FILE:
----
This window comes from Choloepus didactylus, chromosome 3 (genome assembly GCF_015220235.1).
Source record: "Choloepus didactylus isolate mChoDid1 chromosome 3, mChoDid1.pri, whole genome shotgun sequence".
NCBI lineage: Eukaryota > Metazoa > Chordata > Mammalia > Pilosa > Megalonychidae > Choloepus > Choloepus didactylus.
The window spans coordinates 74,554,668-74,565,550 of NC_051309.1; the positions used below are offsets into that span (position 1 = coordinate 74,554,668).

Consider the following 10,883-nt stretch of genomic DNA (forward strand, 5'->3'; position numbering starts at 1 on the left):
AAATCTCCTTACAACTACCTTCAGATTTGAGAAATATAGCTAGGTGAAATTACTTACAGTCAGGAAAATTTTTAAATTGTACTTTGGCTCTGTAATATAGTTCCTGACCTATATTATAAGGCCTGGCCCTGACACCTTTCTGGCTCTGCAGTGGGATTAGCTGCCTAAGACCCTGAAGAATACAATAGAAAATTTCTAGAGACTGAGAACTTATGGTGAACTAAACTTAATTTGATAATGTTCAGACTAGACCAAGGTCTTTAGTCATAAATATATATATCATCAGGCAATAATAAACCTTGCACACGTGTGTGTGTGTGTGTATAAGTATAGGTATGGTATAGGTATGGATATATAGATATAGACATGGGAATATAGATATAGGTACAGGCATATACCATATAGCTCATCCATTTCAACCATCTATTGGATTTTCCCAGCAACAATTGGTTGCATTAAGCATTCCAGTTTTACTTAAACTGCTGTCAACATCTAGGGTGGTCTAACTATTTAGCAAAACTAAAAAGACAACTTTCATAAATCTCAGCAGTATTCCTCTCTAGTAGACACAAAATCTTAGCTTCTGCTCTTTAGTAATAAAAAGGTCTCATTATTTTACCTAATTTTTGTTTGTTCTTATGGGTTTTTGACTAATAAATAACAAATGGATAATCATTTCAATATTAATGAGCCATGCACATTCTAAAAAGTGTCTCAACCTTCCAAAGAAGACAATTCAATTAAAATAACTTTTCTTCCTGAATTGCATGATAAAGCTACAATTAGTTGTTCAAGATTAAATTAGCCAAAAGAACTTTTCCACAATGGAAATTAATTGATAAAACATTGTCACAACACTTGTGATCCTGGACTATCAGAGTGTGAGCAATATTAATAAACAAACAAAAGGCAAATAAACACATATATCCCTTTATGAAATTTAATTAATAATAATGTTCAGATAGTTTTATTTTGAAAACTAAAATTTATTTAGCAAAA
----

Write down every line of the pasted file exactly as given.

This window comes from Choloepus didactylus, chromosome 3 (genome assembly GCF_015220235.1).
Source record: "Choloepus didactylus isolate mChoDid1 chromosome 3, mChoDid1.pri, whole genome shotgun sequence".
NCBI lineage: Eukaryota > Metazoa > Chordata > Mammalia > Pilosa > Megalonychidae > Choloepus > Choloepus didactylus.
The window spans coordinates 74,554,668-74,565,550 of NC_051309.1; the positions used below are offsets into that span (position 1 = coordinate 74,554,668).

Consider the following 10,883-nt stretch of genomic DNA (forward strand, 5'->3'; position numbering starts at 1 on the left):
AAATCTCCTTACAACTACCTTCAGATTTGAGAAATATAGCTAGGTGAAATTACTTACAGTCAGGAAAATTTTTAAATTGTACTTTGGCTCTGTAATATAGTTCCTGACCTATATTATAAGGCCTGGCCCTGACACCTTTCTGGCTCTGCAGTGGGATTAGCTGCCTAAGACCCTGAAGAATACAATAGAAAATTTCTAGAGACTGAGAACTTATGGTGAACTAAACTTAATTTGATAATGTTCAGACTAGACCAAGGTCTTTAGTCATAAATATATATATCATCAGGCAATAATAAACCTTGCACACGTGTGTGTGTGTGTGTATAAGTATAGGTATGGTATAGGTATGGATATATAGATATAGACATGGGAATATAGATATAGGTACAGGCATATACCATATAGCTCATCCATTTCAACCATCTATTGGATTTTCCCAGCAACAATTGGTTGCATTAAGCATTCCAGTTTTACTTAAACTGCTGTCAACATCTAGGGTGGTCTAACTATTTAGCAAAACTAAAAAGACAACTTTCATAAATCTCAGCAGTATTCCTCTCTAGTAGACACAAAATCTTAGCTTCTGCTCTTTAGTAATAAAAAGGTCTCATTATTTTACCTAATTTTTGTTTGTTCTTATGGGTTTTTGACTAATAAATAACAAATGGATAATCATTTCAATATTAATGAGCCATGCACATTCTAAAAAGTGTCTCAACCTTCCAAAGAAGACAATTCAATTAAAATAACTTTTCTTCCTGAATTGCATGATAAAGCTACAATTAGTTGTTCAAGATTAAATTAGCCAAAAGAACTTTTCCACAATGGAAATTAATTGATAAAACATTGTCACAACACTTGTGATCCTGGACTATCAGAGTGTGAGCAATATTAATAAACAAACAAAAGGCAAATAAACACATATATCCCTTTATGAAATTTAATTAATAATAATGTTCAGATAGTTTTATTTTGAAAACTAAAATTTATTTAGCAAAA